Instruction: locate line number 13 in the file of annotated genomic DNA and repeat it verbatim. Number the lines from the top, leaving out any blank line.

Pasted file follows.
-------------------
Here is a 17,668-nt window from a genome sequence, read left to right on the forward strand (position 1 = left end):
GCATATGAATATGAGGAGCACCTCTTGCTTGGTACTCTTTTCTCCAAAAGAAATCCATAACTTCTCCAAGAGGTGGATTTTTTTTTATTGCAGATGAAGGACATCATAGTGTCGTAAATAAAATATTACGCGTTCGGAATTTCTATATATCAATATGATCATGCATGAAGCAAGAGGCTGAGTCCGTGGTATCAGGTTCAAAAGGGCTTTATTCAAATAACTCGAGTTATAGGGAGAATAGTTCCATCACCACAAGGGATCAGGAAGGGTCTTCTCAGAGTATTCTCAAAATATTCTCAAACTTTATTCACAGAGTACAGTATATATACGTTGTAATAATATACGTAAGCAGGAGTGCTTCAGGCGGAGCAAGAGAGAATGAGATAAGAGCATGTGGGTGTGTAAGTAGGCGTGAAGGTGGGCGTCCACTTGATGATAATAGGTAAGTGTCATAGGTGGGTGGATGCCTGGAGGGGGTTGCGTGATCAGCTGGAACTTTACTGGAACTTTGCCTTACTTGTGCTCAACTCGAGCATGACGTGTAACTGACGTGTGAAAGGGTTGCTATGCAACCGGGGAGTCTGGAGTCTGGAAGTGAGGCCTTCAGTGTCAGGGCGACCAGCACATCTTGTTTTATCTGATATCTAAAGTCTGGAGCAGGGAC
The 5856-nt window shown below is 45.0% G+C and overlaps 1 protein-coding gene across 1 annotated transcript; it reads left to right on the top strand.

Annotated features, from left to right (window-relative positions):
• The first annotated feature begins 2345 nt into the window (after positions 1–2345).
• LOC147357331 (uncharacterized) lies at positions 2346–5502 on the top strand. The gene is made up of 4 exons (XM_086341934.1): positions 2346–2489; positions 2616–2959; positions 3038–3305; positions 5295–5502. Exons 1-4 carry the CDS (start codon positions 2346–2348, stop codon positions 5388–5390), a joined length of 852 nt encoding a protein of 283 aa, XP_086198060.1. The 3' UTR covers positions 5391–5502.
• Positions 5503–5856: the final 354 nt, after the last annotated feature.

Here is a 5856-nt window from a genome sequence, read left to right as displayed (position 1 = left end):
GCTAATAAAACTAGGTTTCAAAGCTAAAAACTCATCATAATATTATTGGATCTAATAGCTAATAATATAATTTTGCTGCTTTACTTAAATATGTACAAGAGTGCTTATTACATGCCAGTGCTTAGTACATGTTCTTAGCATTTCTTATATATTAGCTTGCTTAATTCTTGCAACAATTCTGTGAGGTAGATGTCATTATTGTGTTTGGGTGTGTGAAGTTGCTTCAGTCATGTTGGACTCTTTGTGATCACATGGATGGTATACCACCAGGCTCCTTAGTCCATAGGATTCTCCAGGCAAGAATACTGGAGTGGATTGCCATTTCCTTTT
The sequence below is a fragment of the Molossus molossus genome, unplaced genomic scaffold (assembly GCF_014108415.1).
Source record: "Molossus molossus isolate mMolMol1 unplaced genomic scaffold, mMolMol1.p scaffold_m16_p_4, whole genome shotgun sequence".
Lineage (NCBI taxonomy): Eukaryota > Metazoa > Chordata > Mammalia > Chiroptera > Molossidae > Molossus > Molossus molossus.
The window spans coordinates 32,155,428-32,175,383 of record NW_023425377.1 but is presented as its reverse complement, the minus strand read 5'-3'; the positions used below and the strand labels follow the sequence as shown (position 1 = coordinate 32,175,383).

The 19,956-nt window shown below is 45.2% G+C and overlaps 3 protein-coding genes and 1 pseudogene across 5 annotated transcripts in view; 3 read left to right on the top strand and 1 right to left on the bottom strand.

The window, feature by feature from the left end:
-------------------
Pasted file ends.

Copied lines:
The window spans coordinates 32,155,428-32,175,383 of record NW_023425377.1 but is presented as its reverse complement, the minus strand read 5'-3'; the positions used below and the strand labels follow the sequence as shown (position 1 = coordinate 32,175,383).